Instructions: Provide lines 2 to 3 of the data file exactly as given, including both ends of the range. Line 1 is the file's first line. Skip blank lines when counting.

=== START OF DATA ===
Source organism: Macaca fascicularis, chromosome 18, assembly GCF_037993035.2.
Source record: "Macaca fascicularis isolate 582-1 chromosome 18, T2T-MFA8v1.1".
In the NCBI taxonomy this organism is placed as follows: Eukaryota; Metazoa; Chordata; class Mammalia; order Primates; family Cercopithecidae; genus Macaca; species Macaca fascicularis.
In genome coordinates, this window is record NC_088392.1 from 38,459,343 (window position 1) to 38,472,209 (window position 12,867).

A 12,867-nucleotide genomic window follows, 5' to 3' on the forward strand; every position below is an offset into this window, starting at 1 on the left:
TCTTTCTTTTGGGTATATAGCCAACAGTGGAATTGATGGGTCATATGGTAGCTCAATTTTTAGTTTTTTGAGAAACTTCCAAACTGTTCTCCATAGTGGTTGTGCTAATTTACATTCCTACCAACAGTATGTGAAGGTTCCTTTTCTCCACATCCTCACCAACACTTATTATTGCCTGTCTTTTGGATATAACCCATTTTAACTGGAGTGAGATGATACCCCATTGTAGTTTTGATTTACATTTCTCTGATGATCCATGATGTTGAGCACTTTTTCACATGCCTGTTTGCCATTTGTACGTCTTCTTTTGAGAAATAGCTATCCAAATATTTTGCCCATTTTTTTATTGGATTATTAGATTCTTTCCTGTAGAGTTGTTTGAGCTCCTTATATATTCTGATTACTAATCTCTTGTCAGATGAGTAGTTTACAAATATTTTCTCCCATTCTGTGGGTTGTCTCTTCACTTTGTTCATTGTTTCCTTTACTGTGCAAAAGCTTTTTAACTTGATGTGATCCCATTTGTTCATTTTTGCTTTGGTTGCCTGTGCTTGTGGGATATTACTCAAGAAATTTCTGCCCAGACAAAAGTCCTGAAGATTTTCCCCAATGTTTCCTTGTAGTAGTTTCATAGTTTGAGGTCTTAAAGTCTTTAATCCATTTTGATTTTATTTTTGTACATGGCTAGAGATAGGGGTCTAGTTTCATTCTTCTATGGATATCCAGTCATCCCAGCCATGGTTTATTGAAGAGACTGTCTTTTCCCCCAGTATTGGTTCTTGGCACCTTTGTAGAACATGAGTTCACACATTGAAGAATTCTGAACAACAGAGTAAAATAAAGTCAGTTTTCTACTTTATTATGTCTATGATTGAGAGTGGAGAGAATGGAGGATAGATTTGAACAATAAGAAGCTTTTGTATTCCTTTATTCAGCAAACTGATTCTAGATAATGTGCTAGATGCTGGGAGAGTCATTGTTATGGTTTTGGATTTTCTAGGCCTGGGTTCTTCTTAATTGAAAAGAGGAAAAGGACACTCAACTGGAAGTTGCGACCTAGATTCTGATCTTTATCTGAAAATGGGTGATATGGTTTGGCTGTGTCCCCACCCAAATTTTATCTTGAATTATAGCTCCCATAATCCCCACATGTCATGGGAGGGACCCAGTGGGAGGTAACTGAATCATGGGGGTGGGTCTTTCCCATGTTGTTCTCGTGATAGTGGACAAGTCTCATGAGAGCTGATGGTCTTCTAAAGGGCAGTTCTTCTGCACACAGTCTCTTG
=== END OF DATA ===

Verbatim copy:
Source record: "Macaca fascicularis isolate 582-1 chromosome 18, T2T-MFA8v1.1".
In the NCBI taxonomy this organism is placed as follows: Eukaryota; Metazoa; Chordata; class Mammalia; order Primates; family Cercopithecidae; genus Macaca; species Macaca fascicularis.